The Education CS, Dr. Fred Matiang’i revealed on Thursday, 26th December that only 141 students out of the registered 574,125 students that sat for the Kenya Certificate of Secondary Education (KCSE 2016) made straight A’s.
Announcing this at Shimo La Tewa High School in Mombasa, Matiang’i noted that only 88,929 candidates scored between C+ and A (plain) contrary to what was obtained in the previous years where numerous candidates pass.
In the logistics industry, this can be related to a sharp drift from the expected demand forecast that was made to predict the inventory, now candidates – that are needed to fill admission list of Kenyan universities.
This decline in the rate of success has so far been connected to the stringent measures employed by the education ministry to curb examination malpractice in the country.
Kenya National examination council (KNEC) boss Mr. George Magoha said that this year’s KCSE is a true reflection of students’ abilities.
“We dare not ruin the future of our children by letting them steal examinations. Candidates who have scored C+ and above will be absorbed into the universities” Mogoha said.
In 2015, a total of 522,870 candidates registered for KCSE, 169,492 scored between C+ and A (plain) and in 2014, a total of 483,630 candidates registered and 149,719 candidates scored between C+ and A.
The fact that only 141 candidates could make an A (plain) this year is a shocking drop from 2,636 candidates that attained the grade last year.
Most top schools that usually register high numbers of A could hardly boast of a straight A this year because this ministry of education was able to curb the culture of examination cheating and leakages that has clouded the KCSE for many years.
For instance, Moi High School Kabarak topped the 2015 KCSE with a mean score of 11.667, having 289 candidates making grades of A and B but this year the school managed two A’s also Maseno school had 285 candidates make A’s and A- with a mean of 11.393 in 2015 but fast forwarding to 2016, they could not produce an A.
From these two examples, as supply chain managers, we learn that as the business (exam malpractice) continues to grow, one can never predict when the logistics version of CS Fred Matiang’i will come to power and flush the system clean.
With the knowledge that giants also fall, in the logistics industry one must be at alert all the time and have plans for unforeseen contingencies.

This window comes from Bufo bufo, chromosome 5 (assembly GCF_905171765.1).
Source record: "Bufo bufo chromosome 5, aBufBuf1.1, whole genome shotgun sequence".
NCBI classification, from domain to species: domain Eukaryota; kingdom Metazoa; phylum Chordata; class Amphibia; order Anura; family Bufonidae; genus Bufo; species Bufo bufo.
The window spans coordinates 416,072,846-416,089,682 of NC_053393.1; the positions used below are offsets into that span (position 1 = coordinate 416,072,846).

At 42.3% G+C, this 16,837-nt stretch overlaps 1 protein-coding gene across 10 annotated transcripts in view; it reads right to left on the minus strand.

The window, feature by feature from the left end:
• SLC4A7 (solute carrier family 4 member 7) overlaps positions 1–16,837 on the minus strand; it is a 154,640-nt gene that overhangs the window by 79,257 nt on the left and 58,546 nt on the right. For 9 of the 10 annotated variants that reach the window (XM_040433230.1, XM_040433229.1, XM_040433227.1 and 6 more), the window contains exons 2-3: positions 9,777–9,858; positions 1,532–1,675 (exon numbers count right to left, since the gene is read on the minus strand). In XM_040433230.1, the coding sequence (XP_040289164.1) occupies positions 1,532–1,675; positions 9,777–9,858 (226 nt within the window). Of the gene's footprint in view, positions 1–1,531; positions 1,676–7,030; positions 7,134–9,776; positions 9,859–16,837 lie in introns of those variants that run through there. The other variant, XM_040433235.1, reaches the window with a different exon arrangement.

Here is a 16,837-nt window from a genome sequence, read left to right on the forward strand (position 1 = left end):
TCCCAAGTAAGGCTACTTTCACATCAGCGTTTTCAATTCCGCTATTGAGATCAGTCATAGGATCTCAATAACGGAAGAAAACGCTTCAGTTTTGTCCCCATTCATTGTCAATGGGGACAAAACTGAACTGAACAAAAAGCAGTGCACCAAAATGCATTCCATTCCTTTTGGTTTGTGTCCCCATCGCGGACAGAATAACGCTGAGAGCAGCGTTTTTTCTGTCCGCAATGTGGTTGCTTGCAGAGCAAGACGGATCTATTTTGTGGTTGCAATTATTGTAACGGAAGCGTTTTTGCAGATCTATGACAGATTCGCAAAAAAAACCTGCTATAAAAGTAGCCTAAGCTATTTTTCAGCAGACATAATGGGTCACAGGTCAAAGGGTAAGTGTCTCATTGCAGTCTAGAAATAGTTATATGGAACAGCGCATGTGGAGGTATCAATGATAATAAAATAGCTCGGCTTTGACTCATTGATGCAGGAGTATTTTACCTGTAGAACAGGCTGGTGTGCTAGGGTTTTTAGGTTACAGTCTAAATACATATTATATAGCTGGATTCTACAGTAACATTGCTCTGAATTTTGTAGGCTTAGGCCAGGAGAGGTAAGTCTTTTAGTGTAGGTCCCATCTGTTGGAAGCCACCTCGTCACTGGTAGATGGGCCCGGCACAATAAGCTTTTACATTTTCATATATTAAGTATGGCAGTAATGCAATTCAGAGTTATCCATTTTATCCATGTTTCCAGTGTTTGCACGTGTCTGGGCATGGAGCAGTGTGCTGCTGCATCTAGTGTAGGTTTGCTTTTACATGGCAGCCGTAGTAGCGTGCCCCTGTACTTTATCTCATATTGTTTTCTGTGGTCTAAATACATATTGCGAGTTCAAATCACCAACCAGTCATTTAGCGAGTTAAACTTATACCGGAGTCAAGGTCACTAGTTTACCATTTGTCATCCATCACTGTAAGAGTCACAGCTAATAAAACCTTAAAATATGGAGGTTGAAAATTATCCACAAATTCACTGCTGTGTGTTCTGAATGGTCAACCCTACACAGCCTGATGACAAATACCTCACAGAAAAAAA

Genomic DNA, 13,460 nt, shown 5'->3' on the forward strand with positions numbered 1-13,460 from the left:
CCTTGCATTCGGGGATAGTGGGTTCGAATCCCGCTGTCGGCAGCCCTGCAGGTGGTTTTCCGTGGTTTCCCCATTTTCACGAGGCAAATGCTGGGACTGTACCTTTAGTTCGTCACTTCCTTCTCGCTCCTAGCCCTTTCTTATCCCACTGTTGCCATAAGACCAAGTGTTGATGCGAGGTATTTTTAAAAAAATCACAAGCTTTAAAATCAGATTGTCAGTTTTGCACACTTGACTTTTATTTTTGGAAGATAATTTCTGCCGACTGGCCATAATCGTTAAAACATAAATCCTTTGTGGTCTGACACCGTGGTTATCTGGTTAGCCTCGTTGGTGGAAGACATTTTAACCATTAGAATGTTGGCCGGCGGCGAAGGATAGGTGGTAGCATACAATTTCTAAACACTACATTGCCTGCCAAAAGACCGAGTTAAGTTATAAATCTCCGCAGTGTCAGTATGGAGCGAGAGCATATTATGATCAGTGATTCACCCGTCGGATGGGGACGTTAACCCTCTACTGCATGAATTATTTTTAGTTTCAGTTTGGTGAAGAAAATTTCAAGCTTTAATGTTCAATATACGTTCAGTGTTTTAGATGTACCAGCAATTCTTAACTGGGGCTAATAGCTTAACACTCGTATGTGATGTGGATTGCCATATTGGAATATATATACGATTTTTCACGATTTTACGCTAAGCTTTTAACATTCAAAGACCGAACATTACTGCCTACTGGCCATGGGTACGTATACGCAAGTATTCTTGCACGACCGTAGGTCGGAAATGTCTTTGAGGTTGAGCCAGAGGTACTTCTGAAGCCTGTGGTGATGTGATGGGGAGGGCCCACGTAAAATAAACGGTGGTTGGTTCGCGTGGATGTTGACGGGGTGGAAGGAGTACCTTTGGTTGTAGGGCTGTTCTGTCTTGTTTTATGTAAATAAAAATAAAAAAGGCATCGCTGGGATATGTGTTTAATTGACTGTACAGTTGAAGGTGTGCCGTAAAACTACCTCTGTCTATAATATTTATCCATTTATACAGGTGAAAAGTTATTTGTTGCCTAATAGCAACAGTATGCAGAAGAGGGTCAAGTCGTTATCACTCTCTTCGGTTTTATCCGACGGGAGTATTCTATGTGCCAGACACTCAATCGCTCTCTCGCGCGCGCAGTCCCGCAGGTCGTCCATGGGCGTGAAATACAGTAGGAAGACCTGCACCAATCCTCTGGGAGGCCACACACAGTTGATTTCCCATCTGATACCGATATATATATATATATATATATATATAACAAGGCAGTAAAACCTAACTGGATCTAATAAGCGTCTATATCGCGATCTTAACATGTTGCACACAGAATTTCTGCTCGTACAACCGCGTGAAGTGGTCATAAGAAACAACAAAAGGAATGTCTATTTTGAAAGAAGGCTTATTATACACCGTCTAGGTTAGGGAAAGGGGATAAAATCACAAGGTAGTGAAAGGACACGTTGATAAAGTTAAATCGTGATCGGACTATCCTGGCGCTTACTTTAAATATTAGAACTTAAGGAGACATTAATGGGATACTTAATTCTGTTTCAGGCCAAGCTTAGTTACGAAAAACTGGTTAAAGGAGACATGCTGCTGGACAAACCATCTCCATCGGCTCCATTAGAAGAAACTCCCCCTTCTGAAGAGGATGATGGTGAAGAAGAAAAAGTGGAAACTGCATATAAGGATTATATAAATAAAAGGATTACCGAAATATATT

The students and administration of these schools didn’t imagine that KCSE2016 would take such a turn, they had put all their eggs in one basket which is relying on exam malpractice and exam papers leakage, without putting into consideration that Fred Matiang’i was a good logistics manager as he spared no detail in planning to get his inventories stored, packaged and transported to over 9000 examination centers across Kenya safely with no leakages.
This is a great lesson to be learned, as supply chain managers, we must act with maturity in all situations, maintaining our professionalism, remaining chivalrous, without compromise or maliciously sabotaging the system.
Statistically speaking, KCSE 2016 had a 9.80% increase in the number of registered candidates when compared with the number of candidates from 2015.
There was an increase of 51,255 candidates of which 21,706 were males and 29,549 were females.
A total of 300,995 male candidates and 273,130 female candidates registered for KCSE2016.
A breakdown of the 88,929 candidates that scored C+ and above have shown that:
141 candidates scored an A (plain) – 83 males and 58 females.
4,645 candidates scored an A- (minus) – 1960 males and 2685 females.
10,975 candidates scored a B+ (plus) – 4,394 males and 6581 females.
17,216 candidates scored a B (plain) – 7,012 males and 10,204.
23,745 candidates scored a B- (minus) – 10,096 males and 13,649 females.
32,207 candidates scored a C+ (plus) – 14, 969 males and 17238 females.
This shows that 36.2% of candidates made C+ And above.
It was also noted that the candidates between the ages of 19 & 20 were the largest in number making up 40.09% of the 522,870 registered candidates.
Candidate performance was compared from 2012 to 2016 and it was noticed that there was a reduction in the number of subjects with significantly improved performance (5 subjects) and an increase in the number of subjects with a significant decline in performance (20 subjects).
The ridicule on the internet that CS Matiang’i own son failed with a C-, teaches us tough lessons that: With logistics, the tough terrains favor no one and naturally treat everyone equally!
Now that you know the unsung hero in the process of delivery of the KCSE2016 result is the logistic industry. Please give us your free positive thoughts next time.
Happy New Year, from myself and the entire Sidoman.com family.